Hel

Far down beneath the root of Yggdrasil, in darkest and coldest
Niflheim, lies the fearful domain of Hel,
daughter of Loki and Angerboda. One half of her body has a livid tinge, and
the other half the hue of human flesh; she is harsh and cruel, greedy for
prey, and tenacious of those who have once fallen under her rule. The
dark, deep vales surrounding her kingdom are called Hell-Ways; to go
thither men must cross the river Gjoll (“roaring,” “resounding”), spanned by
the Bridge of Gjoll, which is paved with gold. Lofty walls enclose her


dwelling place, and the gate that opens upon it is called Hell-Gate. Her hall
is known as Eljudnir; her dish or porringer, as Hunger; her knife, as
Famine; her bondman and bondmaid, as Ganglati and Ganglt (both words
meaning “tardy”); her threshold, as Sinking to Destruction; her couch, as
Sickbed; the curtains of her bed, as Glimmering Mischance. Her huge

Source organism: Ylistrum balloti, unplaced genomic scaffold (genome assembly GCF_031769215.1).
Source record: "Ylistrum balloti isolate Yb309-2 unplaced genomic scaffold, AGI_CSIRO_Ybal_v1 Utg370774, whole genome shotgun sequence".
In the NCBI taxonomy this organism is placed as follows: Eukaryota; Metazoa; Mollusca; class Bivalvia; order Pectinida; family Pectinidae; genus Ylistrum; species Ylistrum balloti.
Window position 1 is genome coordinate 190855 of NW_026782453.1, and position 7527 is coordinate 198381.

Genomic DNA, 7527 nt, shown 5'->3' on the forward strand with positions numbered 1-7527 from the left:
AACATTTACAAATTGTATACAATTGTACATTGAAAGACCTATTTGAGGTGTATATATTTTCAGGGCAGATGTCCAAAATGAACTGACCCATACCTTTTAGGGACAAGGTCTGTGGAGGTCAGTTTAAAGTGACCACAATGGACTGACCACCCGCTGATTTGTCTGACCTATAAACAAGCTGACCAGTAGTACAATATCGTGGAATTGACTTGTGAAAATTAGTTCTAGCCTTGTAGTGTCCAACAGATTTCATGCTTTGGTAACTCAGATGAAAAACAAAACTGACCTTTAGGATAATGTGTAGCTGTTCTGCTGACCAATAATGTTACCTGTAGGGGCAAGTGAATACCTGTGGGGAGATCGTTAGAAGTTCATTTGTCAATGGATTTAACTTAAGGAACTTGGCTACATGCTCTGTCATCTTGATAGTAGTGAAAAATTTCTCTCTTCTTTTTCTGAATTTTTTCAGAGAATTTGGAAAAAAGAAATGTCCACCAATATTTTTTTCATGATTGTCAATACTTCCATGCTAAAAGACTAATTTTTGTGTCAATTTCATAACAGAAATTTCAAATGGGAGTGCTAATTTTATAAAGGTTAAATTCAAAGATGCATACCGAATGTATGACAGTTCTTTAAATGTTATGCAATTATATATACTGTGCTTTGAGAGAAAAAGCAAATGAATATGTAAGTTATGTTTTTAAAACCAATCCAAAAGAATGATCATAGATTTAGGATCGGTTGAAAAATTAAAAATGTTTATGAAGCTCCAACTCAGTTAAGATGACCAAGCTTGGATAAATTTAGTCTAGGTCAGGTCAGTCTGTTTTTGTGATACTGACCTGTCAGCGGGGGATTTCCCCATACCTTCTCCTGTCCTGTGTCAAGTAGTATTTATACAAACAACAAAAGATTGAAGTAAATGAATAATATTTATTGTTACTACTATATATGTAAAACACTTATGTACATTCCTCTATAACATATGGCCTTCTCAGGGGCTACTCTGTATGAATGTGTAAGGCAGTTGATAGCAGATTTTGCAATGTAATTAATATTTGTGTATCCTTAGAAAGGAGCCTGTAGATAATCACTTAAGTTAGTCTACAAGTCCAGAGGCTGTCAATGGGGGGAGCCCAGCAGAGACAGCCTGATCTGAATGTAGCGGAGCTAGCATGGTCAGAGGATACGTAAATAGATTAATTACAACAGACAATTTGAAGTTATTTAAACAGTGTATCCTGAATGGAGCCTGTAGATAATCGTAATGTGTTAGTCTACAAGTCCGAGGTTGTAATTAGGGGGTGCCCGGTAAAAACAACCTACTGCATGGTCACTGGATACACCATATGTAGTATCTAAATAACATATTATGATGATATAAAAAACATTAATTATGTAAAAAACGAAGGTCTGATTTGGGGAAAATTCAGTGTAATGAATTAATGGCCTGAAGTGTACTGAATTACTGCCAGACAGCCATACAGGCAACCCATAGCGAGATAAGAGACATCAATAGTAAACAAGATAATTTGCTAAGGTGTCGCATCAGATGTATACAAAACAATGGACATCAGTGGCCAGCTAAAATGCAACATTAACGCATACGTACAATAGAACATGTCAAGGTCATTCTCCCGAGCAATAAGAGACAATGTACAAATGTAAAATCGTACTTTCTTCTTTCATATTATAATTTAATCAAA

bandog, Garm, is bloody of chest and muzzle. Her “sooty-red” cock crows
to herald the fall of the universe. In the midst of Niflheim stands the well
Vergelmir, beside which lies the serpent Niddhogg. The brinks of
Vergelmir are called Nastrand (the Strand of Corpses); here is the most
forbidding spot in Niflheim. All who did not fall in battle were said to go to
Hell; but the general belief seems nevertheless to have been that only the
wicked found their way thither.

In the terminology of the skalds, Hel is not infrequently designated as
the Daughter of Loki, the Wolf’s (the Fenris Wolf’s) Sister, and the like. The
names Hell (and Niflhel) are often used of the realm of the dead; thence the
expression in Norwegian, å slå ihjel (ihel), — “to strike into Hell,” “to kill.”
When ghosts walked abroad, the saying might commonly be heard, “Hell-Gate
is open” (hnigin er helgrind); for then it was possible for spirits to slip out.


Sources:

Peter Andreas Munch: Norse Mythology: Legends of Gods and Heroes. The American-Scandinavian Foundation, New York. 1926, pp. 37-39.
Rasmus B. Anderson (Ed.): The Elder Eddas of Saemund Sigfusson and the Younger Eddas of Snorre Sturleson. Norræna Society, London-New York. 1906.


E-books
Back to the main page